I was going through a messy divorce, and lived in daily fear that my daughter would be ‘snatched’ from me. I don’t think this fear had any basis in reality, but fears are often like that – they come from nowhere and completely take over your life. In those days, I must have said and done many things that my daughter must have found incomprehensible or weird (because fear held me captive – I was parenting from fear – a literal fear, different from the kind of fear I spoke about yesterday, but fear all the same), but I don’t remember them now. Neither does she.
Thus far, I had managed to prevent my daughter being summoned in court, but that was at an end now. Tomorrow was the day she had to meet the judge. I trembled at the thought that my 4-year old would have to wait outside the judge’s chambers with the lowest of the criminal classes till our case was called. She would be exposed to crass looks, talk and behavior, and there was nothing I could do about it. The big fear, of course, was the possibility that she’d be kidnapped from the court itself, where my soon-to-be-ex-husband might have hired goons waiting for the opportunity to do so. (Ridiculous, isn’t it? 🙂 Today I can smile, but let me tell you, I couldn’t then. Fear is utterly illogical. And it is scary. You have your own fears, so you know exactly what I mean.) By late evening, I was hyperventilating.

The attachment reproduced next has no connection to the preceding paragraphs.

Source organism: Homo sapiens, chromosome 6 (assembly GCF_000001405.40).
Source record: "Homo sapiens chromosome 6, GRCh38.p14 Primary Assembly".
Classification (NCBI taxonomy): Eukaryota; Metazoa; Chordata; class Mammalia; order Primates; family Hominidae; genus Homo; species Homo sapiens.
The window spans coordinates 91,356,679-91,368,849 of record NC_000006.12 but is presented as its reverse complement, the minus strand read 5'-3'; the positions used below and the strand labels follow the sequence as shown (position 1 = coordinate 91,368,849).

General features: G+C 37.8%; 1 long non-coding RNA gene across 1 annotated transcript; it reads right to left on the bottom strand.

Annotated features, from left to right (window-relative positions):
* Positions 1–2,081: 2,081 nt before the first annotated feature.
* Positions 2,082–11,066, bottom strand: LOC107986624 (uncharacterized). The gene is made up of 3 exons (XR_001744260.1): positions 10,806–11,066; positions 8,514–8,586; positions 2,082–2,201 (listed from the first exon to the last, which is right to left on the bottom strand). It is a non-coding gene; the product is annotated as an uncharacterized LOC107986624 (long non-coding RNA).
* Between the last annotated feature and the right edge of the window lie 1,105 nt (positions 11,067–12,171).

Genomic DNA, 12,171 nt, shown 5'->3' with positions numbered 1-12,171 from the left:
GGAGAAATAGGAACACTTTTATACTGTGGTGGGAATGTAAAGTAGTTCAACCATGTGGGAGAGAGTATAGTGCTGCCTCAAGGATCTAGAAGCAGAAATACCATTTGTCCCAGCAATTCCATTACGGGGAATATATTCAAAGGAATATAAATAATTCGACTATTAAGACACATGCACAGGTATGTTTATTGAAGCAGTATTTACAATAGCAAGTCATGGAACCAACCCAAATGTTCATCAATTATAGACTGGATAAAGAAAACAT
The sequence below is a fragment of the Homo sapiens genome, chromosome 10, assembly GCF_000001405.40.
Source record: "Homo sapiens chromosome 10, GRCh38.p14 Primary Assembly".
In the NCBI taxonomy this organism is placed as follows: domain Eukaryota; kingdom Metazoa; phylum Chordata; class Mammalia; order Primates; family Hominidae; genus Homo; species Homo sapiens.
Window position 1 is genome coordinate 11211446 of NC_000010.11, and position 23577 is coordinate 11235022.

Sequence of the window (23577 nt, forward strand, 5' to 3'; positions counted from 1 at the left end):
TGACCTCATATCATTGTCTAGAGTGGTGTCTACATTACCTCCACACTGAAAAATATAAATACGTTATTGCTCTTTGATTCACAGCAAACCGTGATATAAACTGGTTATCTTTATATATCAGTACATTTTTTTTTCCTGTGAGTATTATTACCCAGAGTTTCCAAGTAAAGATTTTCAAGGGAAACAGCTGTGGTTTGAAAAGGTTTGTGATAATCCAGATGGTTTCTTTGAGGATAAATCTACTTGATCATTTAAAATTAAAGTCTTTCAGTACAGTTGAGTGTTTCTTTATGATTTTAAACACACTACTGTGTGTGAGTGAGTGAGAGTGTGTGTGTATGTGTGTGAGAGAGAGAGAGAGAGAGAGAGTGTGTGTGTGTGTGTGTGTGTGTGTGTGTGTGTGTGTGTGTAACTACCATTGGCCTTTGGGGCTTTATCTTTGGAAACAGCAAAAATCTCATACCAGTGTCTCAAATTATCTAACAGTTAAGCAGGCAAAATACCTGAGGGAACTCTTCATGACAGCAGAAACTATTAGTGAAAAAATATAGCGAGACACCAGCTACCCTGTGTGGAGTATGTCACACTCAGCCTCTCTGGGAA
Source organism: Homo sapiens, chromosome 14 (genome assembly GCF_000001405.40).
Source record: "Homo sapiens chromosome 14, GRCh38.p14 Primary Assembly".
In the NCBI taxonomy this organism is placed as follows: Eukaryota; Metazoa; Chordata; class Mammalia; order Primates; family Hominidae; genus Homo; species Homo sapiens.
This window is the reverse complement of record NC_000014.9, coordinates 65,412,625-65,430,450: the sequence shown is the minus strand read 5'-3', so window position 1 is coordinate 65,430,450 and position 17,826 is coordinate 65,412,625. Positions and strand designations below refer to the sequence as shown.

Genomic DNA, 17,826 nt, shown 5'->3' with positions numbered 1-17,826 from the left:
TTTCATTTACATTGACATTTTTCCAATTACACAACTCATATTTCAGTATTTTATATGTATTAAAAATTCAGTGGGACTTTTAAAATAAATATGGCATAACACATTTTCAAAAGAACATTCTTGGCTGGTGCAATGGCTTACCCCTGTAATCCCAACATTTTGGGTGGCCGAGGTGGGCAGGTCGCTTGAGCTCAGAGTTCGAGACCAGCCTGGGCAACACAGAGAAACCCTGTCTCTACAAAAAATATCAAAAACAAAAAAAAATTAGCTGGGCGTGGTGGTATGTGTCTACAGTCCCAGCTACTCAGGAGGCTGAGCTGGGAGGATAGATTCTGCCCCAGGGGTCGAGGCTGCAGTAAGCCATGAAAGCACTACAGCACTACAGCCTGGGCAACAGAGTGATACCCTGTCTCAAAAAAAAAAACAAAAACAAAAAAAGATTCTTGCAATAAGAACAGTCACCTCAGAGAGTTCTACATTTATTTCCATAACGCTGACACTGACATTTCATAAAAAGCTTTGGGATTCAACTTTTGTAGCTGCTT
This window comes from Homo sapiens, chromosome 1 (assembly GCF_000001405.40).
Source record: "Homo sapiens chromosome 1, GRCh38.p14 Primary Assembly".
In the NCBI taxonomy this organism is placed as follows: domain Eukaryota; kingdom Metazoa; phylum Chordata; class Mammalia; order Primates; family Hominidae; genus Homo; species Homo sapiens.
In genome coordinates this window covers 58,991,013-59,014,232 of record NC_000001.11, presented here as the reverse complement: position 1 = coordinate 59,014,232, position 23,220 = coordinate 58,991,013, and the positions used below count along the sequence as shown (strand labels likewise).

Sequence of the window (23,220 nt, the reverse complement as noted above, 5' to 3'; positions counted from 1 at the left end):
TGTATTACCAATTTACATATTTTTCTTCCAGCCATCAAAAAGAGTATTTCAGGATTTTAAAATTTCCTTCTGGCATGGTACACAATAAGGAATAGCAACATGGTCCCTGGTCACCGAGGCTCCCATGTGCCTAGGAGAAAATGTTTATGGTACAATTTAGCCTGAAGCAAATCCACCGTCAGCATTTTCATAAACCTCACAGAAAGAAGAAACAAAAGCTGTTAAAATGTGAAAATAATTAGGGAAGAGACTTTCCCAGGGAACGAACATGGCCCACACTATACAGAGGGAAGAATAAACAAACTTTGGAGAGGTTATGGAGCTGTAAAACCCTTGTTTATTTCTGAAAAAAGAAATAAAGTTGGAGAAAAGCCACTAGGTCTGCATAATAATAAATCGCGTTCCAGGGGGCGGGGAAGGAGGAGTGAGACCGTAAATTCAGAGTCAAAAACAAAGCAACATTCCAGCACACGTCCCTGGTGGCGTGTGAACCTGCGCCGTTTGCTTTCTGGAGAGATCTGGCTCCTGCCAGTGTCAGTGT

My family kept telling me to get a hold of myself. I had to stay in control, else how would I keep things ‘normal’ for her? But sometimes you are beyond the reach of the most obvious, commonsense, loving logic. I was beyond it then.
Somehow, I got through the night and the court appearance. I was limp with relief as we drove back home. When a few days had elapsed, I thought about the entire episode.
Why was I so scared? What was the worst that could happen?
As various dire scenarios flashed through my head, I pondered each of them. If A were to happen, what could I do? If B were to happen, what could I do? Let’s say there’s an outbreak of meningitis. What can you do? Maybe you’ve inoculated your child, but she might still get it.